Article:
Adopting a nutrient-dense approach to daily nutrition has been a daunting task. But with the presence of type 1 diabetes, gastroesophageal reflux disease (GERD), adenomyosis, gluten sensitivity, psoriasis and eczema on board in our household (not to mention the looming potential for cancer, type 2 diabetes and other unsavory autoimmune conditions), making substantial changes to the way our family approaches nutrition has been essential.
Some changes have been simple to achieve and wholly welcomed by everyone. Increasing our vegetable intake, for example, was a painless process because veggies were already on our plates every day. Weeding out some fruit wasn’t too difficult, either, simply because most of my family are not big fruit eaters… and those of us who are, obsessively pick and gorge ourselves on berries when they are in season. The switchover to (mostly) organic produce has been a delightful treat for our picky tastebuds. Increasing our healthy saturated fat consumption has been downright delicious. Swapping out white sugar for pure maple syrup and raw honey were easy to accomplish here in New England. And the gradual shift to raw, whole milk and other full-fat pastured dairy products went mostly undetected… until one day, when Madeline promptly pronounced the organic pasteurized whole milk I bought in a pinch as disgusting and unsuitable for consumption. I tried it too, and spit it out: that’s when I knew that raw milk really does taste so much better.
Other changes have been more challenging. Locating, and then learning how to cook, meat from grass-fed and woodland animals has been an ongoing project for over four years now. Luckily for us, high quality farmers’ markets and food cooperatives are plentiful all year long where we live, and they abound with beef and pork suppliers. It’s been much more difficult to find pastured poultry, though.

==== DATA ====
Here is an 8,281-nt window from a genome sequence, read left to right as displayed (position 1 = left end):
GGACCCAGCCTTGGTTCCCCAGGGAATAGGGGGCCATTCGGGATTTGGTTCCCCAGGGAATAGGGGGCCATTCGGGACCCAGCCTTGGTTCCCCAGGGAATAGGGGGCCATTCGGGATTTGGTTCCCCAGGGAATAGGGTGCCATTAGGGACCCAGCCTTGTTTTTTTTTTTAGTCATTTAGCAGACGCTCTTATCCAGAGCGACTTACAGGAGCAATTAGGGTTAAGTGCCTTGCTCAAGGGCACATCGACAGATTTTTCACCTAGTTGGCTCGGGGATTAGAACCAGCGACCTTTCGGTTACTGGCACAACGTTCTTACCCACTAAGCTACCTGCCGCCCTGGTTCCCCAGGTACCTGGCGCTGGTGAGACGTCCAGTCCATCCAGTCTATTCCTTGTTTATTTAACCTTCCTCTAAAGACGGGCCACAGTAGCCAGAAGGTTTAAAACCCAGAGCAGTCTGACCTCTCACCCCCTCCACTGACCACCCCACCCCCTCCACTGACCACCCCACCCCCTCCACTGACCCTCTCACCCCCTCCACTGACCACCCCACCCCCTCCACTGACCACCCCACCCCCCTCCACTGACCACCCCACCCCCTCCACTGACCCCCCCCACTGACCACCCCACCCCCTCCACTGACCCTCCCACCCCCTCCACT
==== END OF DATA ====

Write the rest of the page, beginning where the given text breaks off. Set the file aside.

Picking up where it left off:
I saved the drastic reduction of grains–the Godfather of the Standard American Diet–for the most recent phase of our transition to nutrient-dense nutrition. We made all the other changes gradually over the last four years, but still clung to conventional wisdom regarding whole grain consumption. However, when my brother-in-law was diagnosed with esophageal cancer two years ago–followed by cascade of gastroesophageal disease diagnoses for my husband, son, nephew and sister-in-law–whole grain’s cover was quickly blown. I won’t bore you with the science, but it’s safe to say that the research is growing quite robust on the role of grain-based carbohydrate consumption in the development every single modern-era disease out there. That was all I needed to know: I ordered a hit on grains.
But grains are everywhere. EVERYWHERE. Reducing, and even eliminating them, from our daily nutrition continues to be an ongoing challenge for my family. I threw myself in the water first, practicing for months with new and modified recipes until I collected a stash large enough to allow me to eliminate grains completely. Of course, being the primary cook in my family, everyone else benefited from my experimentation. Symptoms decreased or disappeared. Blood glucose levels were steady. Skin was clearing, guts were healing, immune systems were strengthening—everyone felt better and noticed that fact. Today, I’m 99% compliant with grain-free eating, while my husband and children are about 80% there. It’s not easy, though, even now. When we are in situations where I did not adequately plan ahead, in a pinch for food on the go, or succomb to our brain’s fleeting desire for addictive carbohydrates, those nasty grains eek their way back in and we all suffer the consequences for hours and even days. At least now, though, we all know why we feel nauseous, get sick, have skin flare ups, get headaches, sleep poorly and feel irritable.
I’m writing about my family’s journey. I am not telling you what to do, passing judgment on your choices, or trying to guilt you into my way of thinking.
If you are interested in some resources, here’s what has helped me: